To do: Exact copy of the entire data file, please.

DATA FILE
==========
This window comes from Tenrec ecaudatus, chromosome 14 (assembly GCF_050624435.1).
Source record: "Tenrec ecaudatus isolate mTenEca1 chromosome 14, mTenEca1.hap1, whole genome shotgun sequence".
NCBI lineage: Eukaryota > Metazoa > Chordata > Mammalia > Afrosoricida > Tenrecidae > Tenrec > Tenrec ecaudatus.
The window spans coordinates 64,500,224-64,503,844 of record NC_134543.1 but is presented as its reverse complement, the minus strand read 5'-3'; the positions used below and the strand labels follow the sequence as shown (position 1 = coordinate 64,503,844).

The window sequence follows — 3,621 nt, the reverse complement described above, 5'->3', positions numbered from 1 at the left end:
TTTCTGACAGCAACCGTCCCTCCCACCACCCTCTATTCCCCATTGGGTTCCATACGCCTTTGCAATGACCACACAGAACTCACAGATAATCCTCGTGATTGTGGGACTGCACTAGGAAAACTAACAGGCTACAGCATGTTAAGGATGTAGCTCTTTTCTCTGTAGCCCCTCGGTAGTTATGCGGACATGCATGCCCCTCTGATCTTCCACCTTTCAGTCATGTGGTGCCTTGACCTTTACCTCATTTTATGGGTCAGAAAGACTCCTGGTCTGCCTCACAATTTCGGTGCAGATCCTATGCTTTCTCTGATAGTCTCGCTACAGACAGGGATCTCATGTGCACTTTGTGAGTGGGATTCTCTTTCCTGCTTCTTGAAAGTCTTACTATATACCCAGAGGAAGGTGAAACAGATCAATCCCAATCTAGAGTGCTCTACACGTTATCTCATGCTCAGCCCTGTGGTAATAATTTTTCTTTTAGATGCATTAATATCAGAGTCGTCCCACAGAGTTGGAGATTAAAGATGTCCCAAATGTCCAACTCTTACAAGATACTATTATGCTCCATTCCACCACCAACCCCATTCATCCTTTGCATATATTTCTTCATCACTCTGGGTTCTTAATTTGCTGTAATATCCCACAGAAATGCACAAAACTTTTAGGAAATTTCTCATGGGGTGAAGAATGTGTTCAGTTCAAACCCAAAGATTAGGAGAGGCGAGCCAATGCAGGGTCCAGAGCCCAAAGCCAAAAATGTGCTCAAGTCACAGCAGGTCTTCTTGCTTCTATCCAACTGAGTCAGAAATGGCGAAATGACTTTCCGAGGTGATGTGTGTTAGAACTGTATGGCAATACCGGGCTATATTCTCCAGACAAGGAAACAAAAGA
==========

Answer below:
This window comes from Tenrec ecaudatus, chromosome 14 (assembly GCF_050624435.1).
Source record: "Tenrec ecaudatus isolate mTenEca1 chromosome 14, mTenEca1.hap1, whole genome shotgun sequence".
NCBI lineage: Eukaryota > Metazoa > Chordata > Mammalia > Afrosoricida > Tenrecidae > Tenrec > Tenrec ecaudatus.
The window spans coordinates 64,500,224-64,503,844 of record NC_134543.1 but is presented as its reverse complement, the minus strand read 5'-3'; the positions used below and the strand labels follow the sequence as shown (position 1 = coordinate 64,503,844).

The window sequence follows — 3,621 nt, the reverse complement described above, 5'->3', positions numbered from 1 at the left end:
TTTCTGACAGCAACCGTCCCTCCCACCACCCTCTATTCCCCATTGGGTTCCATACGCCTTTGCAATGACCACACAGAACTCACAGATAATCCTCGTGATTGTGGGACTGCACTAGGAAAACTAACAGGCTACAGCATGTTAAGGATGTAGCTCTTTTCTCTGTAGCCCCTCGGTAGTTATGCGGACATGCATGCCCCTCTGATCTTCCACCTTTCAGTCATGTGGTGCCTTGACCTTTACCTCATTTTATGGGTCAGAAAGACTCCTGGTCTGCCTCACAATTTCGGTGCAGATCCTATGCTTTCTCTGATAGTCTCGCTACAGACAGGGATCTCATGTGCACTTTGTGAGTGGGATTCTCTTTCCTGCTTCTTGAAAGTCTTACTATATACCCAGAGGAAGGTGAAACAGATCAATCCCAATCTAGAGTGCTCTACACGTTATCTCATGCTCAGCCCTGTGGTAATAATTTTTCTTTTAGATGCATTAATATCAGAGTCGTCCCACAGAGTTGGAGATTAAAGATGTCCCAAATGTCCAACTCTTACAAGATACTATTATGCTCCATTCCACCACCAACCCCATTCATCCTTTGCATATATTTCTTCATCACTCTGGGTTCTTAATTTGCTGTAATATCCCACAGAAATGCACAAAACTTTTAGGAAATTTCTCATGGGGTGAAGAATGTGTTCAGTTCAAACCCAAAGATTAGGAGAGGCGAGCCAATGCAGGGTCCAGAGCCCAAAGCCAAAAATGTGCTCAAGTCACAGCAGGTCTTCTTGCTTCTATCCAACTGAGTCAGAAATGGCGAAATGACTTTCCGAGGTGATGTGTGTTAGAACTGTATGGCAATACCGGGCTATATTCTCCAGACAAGGAAACAAAAGA